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Wednesday, January 20, 2016

Ebony but no Ivory (yet!) | iMalqata


A Joint Expedition of The Metropolitan Museum of Art and The Ancient Egyptian Heritage and Archaeology Fund

Ebony but no Ivory (yet!)

Janice Kamrin

Among our random finds from the West Settlement is a small fragment of fine-grained dark wood that we believe to be ebony. This shows clear signs of working, and was once part of a high-status object.

Fragment of ebony; from N145/E135; 7 x 3 cm

The ancient Egyptians valued ebony, which can be polished to a lovely sheen, and used it for luxury goods from early in their history. Ebony labels have been found in the royal tombs of Dynasty 1, and this wood is mentioned in texts as early as the Third Dynasty. By the Middle Kingdom, it was being used in the manufacture of a variety of objects, from arrowheads to boxes to small sculptures.

Cosmetic Box of Kemeni and Mirror of Reniseneb; late Middle Kingdom (ca. 1815–1700 B.C.); from Thebes, Asasif, Carnarvon/Carter excavations, 1910; purchase, Edward S. Harkness Gift, 1926 (MMA 26.7.1438 and 26.7.1351)

The species of ebony used in pharaonic times was the African Dalbergia melanoxylon, acquired through trade with Egypt’s southern neighbors. Logs of this wood are seen being readied to load onto one of Hatshepsut’s ships in the Punt reliefs from her memorial temple at Deir el-Bahri.

Piles of exotic goods from Punt, including ebony logs (and a giraffe), ready for loading on Hatshepsut’s ships for the return to Egypt, from  her mortuary temple at Deir el-Bahri (drawing by Johannes Duemichen, 1869)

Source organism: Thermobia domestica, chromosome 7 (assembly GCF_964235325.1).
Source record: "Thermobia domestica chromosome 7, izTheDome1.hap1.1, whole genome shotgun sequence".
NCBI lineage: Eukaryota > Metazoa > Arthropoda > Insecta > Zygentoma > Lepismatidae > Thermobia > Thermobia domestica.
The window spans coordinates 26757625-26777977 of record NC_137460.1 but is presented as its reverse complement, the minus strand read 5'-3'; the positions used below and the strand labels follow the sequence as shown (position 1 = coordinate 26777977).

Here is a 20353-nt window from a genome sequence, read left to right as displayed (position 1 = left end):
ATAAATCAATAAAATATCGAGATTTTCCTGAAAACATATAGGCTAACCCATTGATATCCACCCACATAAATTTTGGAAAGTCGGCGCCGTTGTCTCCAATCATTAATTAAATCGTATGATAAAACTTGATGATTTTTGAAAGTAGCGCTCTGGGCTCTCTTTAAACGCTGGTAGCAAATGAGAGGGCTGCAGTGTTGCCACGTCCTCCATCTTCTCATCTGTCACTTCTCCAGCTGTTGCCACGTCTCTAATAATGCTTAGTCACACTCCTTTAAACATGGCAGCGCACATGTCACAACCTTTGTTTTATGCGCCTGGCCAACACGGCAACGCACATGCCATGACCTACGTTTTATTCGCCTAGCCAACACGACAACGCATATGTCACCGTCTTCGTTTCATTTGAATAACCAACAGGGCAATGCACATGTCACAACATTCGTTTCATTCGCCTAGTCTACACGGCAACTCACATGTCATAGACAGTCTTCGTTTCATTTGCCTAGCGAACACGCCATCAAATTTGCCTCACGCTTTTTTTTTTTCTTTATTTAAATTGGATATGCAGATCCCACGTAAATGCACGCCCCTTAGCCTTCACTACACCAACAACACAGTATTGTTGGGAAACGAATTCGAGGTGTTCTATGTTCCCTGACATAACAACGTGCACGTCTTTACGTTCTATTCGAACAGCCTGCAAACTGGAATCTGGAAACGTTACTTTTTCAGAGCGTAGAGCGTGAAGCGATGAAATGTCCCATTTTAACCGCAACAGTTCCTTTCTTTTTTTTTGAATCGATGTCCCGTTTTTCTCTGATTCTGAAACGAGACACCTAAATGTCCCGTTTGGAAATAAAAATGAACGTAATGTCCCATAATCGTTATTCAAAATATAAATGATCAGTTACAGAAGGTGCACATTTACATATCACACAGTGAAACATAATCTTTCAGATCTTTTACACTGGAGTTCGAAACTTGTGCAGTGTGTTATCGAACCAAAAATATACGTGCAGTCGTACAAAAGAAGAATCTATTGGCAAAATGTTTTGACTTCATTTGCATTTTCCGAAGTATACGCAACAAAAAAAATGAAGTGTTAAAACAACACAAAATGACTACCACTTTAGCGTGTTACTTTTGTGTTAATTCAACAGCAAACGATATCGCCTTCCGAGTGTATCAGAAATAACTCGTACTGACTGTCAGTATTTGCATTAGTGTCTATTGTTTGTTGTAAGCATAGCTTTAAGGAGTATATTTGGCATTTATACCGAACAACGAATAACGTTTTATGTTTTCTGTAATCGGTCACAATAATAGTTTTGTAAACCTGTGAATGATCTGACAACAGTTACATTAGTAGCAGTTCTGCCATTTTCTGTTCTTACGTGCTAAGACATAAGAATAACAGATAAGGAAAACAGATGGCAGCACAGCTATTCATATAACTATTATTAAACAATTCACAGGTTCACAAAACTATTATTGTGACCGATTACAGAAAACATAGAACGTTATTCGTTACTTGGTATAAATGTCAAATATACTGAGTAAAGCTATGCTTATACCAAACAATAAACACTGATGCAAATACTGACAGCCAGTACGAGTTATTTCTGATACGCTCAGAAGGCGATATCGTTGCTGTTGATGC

In letters preserved from Amarna (EA5 and EA31), Amenhotep III records that he has sent a large number of ebony objects to some of his neighbors to the northeast: 13 chairs and 100 logs to the king of Arzawa, and 4 beds, a headrest, 10 footstools, and 6 chairs to the king of Babylon! We know that this king was very fond of ebony for himself, as several of his shabtis were made of this exotic wood.

Shabti of Amenhotep III New Kingdom (ca. 1390–1352 B.C.); from Egypt, probably from the Valley of the Kings, tomb of Amenhotep III (WV 22); Rogers Fund, 1915 (MMA 15.2.10)

Amenhotep III’s putative grandson, Tutankhamun, included a number of items made from this wood with his tomb equipment. In addition to a child-sized chair, several stools, a bed, and a number of ebony sticks and staffs, he was buried with objects that had ebony veneer or inlay, both common uses for this material.

Objects in situ in the Antechamber of the Tomb of Tutankhamun, including an ebony and ivory chest (Carter no. 32) and a child’s chair of ebony (Carter no. 39). (Burton photograph 0020 © Griffith Institute, University of Oxford, colourised by Dynamichrome (Griffith Institute))

The ebony was usually contrasted with materials of other colors, such as ivory, cedar wood (which has a reddish color), or even colored faience or glass. It is likely that our fragment was used in this fashion, perhaps as part of a box or chair.

( Chair of Reniseneb; New Kingdom (ca. 1450 B.C.); Purchase, Patricia R. Lassalle Gift, 1968 (MMA 68.58)

The term for this dark wood in ancient Egyptian was hbny, which morphed through Greek, Latin, and Middle English to become our word, ebony.

January 20, 2016

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